Apple’s real iPad focus: TV

Steven Colbert with an iPad.The iPad may have been sold to the world as the device that will save publishing, but Apple has shown its real focus now that we’re just weeks away from release. According to the Wall Street Journal, Apple put the publishing content on the “backburner in favor of focusing on other content,” like a subscription-based television service.

Apple wants to make a sort of “best of TV” bundle available for a subscription fee, as well as offering episodic downloads for a dollar. Content providers have been wary of making any deals, likely because they’re afraid of getting burned like the music industry. Now that we’re years into the digital music business we can see that things haven’t been all bad for the labels, but there are probably some things they wouldn’t have agreed to if given the chance again.

It’s looking unlikely that we’ll see anything by the time the iPad launches, which leaves Apple in a position it knows well – using sales figures to produce contracts. The iPad has already had some nice presale figures. Once version 2.0 rolls out you can bet we’ll see more widespread adoption.


What happened to iTunes LP?

iTunes LP content.Remember six months ago when Apple held an iTunes event just to announce iTunes LP, the premium content service that was supposed to revive the album? According to most reports, nobody’s buying LP. Not a person. It’s no surprise, really. The target audience is a bunch of audiophiles who likely buy physical media for quality’s sake and that unmistakeable pretense of being one of the remaining few to own that physical media. Your average iTunes customer just doesn’t care that much.

Granted, there are only 29 options if you want to buy LP content, so it’s not like the format has any serious support behind it. But why was LP created in the first place? Was it something the fans were really clamoring for or was it something the labels wanted so they could try to squeeze a little more money out of digital content. I’m gonna go with that second one.


Apple to drop TV shows to $1

iTunes TV programming.Currently if you want to watch a TV show from iTunes you’ll be paying two bucks per show. That’s just the standard def content – high def will run you an extra dollar per episode. Apple may be ready to change that, though, dropping the price of television content to just a dollar per episode with the potential for bundled services down the line.

The news comes courtesy of the Financial Times, which claims that the price change will come at the end of April to coincide with the iPad launch. The pricing shift would include a “best of TV” subscription service for $30/month that would potentially replace your cable bill. Oddly enough, it’s Apple that has left the Apple TV out of the discussion and not the media. Apparently the company is concerned with scaring content providers away from the lower prices once they realize that content could be viewed on full-size television screens.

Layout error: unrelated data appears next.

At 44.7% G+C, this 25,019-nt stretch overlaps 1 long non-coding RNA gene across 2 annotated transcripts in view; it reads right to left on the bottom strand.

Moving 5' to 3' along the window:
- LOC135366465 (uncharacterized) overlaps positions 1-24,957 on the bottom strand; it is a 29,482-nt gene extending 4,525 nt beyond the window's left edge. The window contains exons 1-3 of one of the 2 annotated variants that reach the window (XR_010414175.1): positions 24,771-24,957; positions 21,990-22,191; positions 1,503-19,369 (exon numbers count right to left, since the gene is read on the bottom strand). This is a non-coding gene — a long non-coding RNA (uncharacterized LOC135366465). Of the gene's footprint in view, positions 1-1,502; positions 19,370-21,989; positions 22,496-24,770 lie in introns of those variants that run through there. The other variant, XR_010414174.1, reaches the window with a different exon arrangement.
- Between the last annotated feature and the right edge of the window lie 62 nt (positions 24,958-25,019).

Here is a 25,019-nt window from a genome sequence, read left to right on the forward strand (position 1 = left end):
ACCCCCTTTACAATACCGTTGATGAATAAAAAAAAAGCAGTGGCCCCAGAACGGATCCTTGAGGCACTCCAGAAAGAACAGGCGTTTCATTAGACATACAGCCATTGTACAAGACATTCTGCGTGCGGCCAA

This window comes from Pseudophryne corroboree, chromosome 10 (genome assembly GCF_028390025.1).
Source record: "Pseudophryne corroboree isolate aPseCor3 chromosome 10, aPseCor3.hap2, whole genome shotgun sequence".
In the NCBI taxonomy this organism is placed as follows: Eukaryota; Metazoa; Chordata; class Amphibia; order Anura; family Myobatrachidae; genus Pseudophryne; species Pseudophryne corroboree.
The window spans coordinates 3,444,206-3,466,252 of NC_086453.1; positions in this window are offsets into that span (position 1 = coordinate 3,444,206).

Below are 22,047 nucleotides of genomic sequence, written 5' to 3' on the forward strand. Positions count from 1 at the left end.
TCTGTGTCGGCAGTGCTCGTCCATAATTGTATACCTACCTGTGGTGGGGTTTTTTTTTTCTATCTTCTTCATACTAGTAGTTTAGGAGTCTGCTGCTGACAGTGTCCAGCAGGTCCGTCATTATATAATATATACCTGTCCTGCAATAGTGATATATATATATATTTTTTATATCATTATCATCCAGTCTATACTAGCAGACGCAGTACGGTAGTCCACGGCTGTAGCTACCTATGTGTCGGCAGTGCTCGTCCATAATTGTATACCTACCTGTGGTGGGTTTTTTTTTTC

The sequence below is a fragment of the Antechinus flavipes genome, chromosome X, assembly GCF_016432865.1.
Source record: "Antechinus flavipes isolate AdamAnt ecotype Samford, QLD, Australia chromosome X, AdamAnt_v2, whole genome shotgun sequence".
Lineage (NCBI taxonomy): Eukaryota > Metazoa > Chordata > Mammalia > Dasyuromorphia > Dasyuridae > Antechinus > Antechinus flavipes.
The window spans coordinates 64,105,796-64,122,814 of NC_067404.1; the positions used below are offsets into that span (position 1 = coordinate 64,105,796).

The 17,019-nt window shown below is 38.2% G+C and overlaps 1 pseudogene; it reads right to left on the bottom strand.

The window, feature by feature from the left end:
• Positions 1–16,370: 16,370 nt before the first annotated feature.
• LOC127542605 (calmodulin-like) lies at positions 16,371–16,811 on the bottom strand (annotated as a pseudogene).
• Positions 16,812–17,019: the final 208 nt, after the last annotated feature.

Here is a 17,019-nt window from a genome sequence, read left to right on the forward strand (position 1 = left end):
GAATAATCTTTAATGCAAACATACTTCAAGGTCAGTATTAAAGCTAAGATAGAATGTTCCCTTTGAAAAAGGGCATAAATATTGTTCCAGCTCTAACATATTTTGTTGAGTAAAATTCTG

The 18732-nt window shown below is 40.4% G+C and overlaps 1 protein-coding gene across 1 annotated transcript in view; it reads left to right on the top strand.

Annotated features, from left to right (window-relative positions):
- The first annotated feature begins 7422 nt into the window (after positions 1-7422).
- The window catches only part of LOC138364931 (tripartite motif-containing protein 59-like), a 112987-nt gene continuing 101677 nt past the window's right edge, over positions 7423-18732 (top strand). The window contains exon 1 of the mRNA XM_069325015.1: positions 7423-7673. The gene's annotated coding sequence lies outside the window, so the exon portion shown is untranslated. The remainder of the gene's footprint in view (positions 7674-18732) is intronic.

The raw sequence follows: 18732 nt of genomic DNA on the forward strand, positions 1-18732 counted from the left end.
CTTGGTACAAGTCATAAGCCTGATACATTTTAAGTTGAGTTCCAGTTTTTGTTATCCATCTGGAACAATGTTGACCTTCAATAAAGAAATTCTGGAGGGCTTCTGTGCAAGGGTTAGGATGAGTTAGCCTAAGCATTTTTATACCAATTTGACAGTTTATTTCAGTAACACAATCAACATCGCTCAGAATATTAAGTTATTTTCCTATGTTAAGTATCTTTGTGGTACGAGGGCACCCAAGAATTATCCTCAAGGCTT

Source: Gizmodo


Digital music price flexibility resulted in slower sales

iTunes sales slow with price flexibility.Warner Music Group delivered some interesting news in the wake of the Macmillan/Amazon standoff. When Warner was finally given pricing flexibility for its iTunes content last April it kicked off a slow decline in sales growth.

As Warner put things, year to year “digital track equivalent album unit growth” was down from 10 percent in the September quarter to just 5 percent for the December quarter. We can still blame the recession in part, but the decline didn’t begin until prices went up. As Peter Kafka at AllThingsD notes, the digital music business is much more mature than the ebook industry. Also, despite the decline in sales growth, Warner CEO Edgar Bronfman Jr. said the change has been a net positive for his company.

Despite the warnings for publishers in this news, I still think the ebook industry is young enough to pull of the price increase without much negative impact.

Source: AllThingsD


iTunes Preview extends to iPhone apps

Apple iTunes 9.In November of last year Apple released a new iTunes feature called iTunes Preview. The service allowed users to preview the music available in the iTunes store without launching or even installing the iTunes software. It was a nice move, long overdue, and it’s now been extended to include iPhone apps.

Basically, any time you click an iTunes link for an app, your browser will redirect to a page that contains the standard iTunes information. You get screenshots from the application along with reviews, pricing, descriptions and ratings. From there you can click to view the app in iTunes and go through your standard download process.

I’m just glad I can’t be fooled into clicking those damn links anymore. It was so infuriating to be on a site and accidentally hit a link on my touchpad only to have iTunes blow up and start loading the app store.